Anthony Shaffer, who died recently, worked only fitfully for the screen. His fame with most younger filmgoers probably rests on his screenplay collaboration on The Wicker Man but his reputation was won way back in 1972 with the screenplay for Hitchcock's Frenzy and the film of his hugely successful play Sleuth. Such a heavily wordy and generally "written" film was hardly likely to be a remarkable work of cinema, particularly not in the hands of a director like Joseph L.Mankiewicz who always preferred words to pictures, but the end result is that anomaly; a classic film which relies almost totally on the script and the performances for its classic status. As a visual experience, apart from some good editing and nice camera angles, it's nothing special. But it remains one of the most gripping films I've ever seen, with two actors at the height of their powers delighting in the sort of dialogue most performers can only dream about.
It's very hard to discuss a film like Sleuth without spoiling it for those who have never seen it. Although the pleasures of the film are many besides the plot, a first viewing should be in a state of near ignorance, so if you haven't seen the film you might want to keep your wits about you and dodge down to the review of the disc itself. I promise, however, not to reveal any more than I have to.
On a sunny afternoon in one of the more salubrious areas of Surrey, a young hairdresser called Milo Tindle (Caine) calls upon his new neighbour, a successful crime novelist called Andrew Wyke (Olivier). Wyke has asked him over for a friendly "get to know you" chat, inviting Milo into his rambling country house which is filled to overflowing with games, toys and mementos of his success. A certain tension between the two men is apparent from the beginning but Wyke, all loud jollity and bad jokes, tries to relax Milo before raising the stakes with an extraordinary suggestion - "I understand that you want to marry my wife". Milo's initial alarm turns to surprise when Wyke reveals that he is more than happy to give up his wife on the condition that Milo is able to keep her in "the manner to which she was not accustomed before she met me but now is". Milo's small hairdressing business is ticking over nicely but he does not have the funds to support his new love's extravagence. But Andrew, it seems, has the perfect solution and it only involves a change of clothes, some skill with explosives and a little civilised violence...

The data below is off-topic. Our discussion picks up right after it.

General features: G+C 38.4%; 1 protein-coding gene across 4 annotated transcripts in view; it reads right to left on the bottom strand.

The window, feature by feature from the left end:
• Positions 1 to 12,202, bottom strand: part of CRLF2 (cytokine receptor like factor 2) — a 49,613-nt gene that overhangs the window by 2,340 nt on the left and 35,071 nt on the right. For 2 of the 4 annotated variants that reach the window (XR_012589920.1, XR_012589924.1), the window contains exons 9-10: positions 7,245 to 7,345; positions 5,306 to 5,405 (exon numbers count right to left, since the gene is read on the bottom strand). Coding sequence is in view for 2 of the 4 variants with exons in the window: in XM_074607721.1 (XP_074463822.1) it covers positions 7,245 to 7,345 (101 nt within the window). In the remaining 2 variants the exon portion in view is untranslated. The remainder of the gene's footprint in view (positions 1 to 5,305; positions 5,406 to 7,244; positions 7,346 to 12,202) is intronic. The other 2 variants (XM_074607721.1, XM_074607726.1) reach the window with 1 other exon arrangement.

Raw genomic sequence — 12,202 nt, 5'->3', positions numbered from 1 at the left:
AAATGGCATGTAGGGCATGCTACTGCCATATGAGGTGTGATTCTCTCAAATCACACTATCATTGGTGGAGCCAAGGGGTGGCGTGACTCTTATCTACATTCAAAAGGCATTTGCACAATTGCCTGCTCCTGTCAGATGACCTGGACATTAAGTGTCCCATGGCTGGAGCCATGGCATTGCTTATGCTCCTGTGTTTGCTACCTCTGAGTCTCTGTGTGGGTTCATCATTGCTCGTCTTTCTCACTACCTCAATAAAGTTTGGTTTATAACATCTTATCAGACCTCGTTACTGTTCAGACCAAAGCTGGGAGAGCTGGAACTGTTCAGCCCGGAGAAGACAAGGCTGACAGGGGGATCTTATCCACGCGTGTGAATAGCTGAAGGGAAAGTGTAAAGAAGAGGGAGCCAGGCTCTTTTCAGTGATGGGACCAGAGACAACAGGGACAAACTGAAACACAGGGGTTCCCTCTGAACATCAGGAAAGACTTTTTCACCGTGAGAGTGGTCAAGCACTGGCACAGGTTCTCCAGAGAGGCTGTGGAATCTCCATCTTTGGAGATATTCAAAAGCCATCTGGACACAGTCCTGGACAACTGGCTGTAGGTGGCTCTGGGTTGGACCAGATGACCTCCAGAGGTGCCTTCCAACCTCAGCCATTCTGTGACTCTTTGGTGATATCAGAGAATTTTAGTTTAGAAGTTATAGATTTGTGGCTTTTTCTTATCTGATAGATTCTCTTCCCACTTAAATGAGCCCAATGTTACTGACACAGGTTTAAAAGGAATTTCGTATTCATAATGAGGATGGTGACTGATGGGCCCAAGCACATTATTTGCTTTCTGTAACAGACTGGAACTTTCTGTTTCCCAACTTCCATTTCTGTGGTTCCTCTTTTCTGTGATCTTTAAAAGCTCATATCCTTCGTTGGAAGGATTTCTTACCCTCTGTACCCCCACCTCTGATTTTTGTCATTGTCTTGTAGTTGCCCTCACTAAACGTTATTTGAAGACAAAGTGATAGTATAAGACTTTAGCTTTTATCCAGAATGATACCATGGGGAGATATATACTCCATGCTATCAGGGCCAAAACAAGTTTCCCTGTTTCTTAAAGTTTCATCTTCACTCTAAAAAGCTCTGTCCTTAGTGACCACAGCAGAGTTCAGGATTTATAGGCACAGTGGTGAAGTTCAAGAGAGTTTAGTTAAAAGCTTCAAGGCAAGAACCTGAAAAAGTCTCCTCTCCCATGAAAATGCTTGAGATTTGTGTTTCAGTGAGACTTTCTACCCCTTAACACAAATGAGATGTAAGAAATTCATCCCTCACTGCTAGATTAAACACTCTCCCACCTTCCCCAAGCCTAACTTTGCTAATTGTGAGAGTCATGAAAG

From this basic situation springs an extraordinarily clever series of plot twists, some of which work better than others but all of which are nicely worked into the overall structure. What begins as a clash between two men becomes a comment on the class system, a parody of the classic conventions of the mystery genre and a study of different notions of masculinity. It's also one of the wittiest ever character studies of an Englishman ever committed to film. Andrew Wyke is by far the more interesting character of the two leads, not only because he's played by Olivier, but because he's obviously a character type that Shaffer knows and understands. Wyke is highly intelligent, charming and witty but he's also a bully, a racist and an insufferable snob. His initial friendliness towards Milo soon becomes transparent, even before it is dropped completely, and it's clear that he hates Milo for his very difference as a man - at one point he says, "I hate you because you are a not-one-of-me" - and not simply because he is a "culling wop". Olivier relishes this aspect of the role and he is simply perfect in the part. I love the bravado of his opening monologue where he takes on several different voices and the physicality of the character he creates. Olivier's Wyke is rarely still until he becomes genuinely nasty, and then his cold stillness is deeply unnerving. Even more effective is the classic Olivier "edge" to the voice. This comes early when Wyke talks about his wife Margeurite - listen to the way he speaks the line "how generally bloody crafty she really is", allowing the growl to develop on the word 'crafty' into outright malice and ending with a bark on the last word. No other actor I have seen in the role has ever got this quite as right as Olivier and watching him is sheer joy. His casting brings immediate overtones to the role of his classical triumphs, but Wyke is never remotely sympathetic - even when he reminisces about how happy he used to be in the early days with his wife it comes over as morbid self-pity without any real poignancy. In a sense, it's a particularly deprecating self-portrait - Olivier evidently shared many of Wyke's characteristics, notably his casual cruelty, and it's hard not to associate Margeurite, Wyke's wife, with Vivien Leigh when it's Leigh's photo up there on the wall. The more you know about Olivier, the more revealing this performance is and for my money it's probably his last truly great work on screen. There are hints of this power in his later parts, notably in Dracula and the marvellous scene with the Nazi nurse in The Boys From Brazil, but this is his last fully achieved leading role on film.